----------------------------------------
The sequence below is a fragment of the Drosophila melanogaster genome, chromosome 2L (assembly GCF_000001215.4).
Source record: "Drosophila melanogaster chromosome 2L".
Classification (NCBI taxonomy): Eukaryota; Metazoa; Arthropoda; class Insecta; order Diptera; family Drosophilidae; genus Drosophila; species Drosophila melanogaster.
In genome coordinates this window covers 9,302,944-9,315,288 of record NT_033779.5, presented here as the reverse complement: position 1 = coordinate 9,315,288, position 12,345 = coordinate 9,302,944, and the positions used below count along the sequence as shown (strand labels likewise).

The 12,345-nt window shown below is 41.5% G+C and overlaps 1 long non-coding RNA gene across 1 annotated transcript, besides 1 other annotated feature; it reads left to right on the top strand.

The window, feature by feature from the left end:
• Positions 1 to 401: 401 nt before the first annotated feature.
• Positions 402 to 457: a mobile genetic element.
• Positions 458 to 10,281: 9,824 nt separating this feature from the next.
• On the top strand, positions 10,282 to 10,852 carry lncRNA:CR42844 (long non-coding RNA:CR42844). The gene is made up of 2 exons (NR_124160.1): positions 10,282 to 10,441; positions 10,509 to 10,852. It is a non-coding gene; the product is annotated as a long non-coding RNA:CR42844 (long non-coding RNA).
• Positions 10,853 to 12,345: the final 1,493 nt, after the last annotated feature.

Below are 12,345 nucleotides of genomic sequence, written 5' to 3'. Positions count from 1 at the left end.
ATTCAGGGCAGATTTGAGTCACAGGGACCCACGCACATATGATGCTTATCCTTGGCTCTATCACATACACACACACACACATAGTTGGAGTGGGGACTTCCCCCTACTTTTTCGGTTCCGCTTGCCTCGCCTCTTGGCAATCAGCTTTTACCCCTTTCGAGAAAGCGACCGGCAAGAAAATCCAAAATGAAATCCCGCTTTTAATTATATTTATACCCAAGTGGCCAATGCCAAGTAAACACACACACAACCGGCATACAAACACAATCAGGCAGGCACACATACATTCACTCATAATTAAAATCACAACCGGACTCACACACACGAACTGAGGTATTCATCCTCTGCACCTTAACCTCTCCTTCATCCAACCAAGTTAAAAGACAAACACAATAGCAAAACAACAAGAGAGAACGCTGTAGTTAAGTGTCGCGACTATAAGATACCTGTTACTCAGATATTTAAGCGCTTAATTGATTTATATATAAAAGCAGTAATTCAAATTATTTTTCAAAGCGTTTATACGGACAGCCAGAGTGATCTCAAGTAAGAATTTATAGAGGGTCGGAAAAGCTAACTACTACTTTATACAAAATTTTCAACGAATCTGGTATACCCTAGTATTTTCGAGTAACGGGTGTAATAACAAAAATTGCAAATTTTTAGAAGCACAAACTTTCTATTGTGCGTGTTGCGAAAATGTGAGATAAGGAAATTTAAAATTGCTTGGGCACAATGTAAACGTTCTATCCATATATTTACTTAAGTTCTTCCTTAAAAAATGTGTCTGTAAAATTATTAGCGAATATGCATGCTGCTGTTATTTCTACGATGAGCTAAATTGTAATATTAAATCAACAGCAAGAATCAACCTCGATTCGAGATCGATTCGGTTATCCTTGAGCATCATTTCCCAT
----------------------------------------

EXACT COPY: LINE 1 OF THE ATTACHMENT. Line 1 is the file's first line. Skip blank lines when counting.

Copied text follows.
The sequence below is a fragment of the Drosophila melanogaster genome, chromosome 2L (assembly GCF_000001215.4).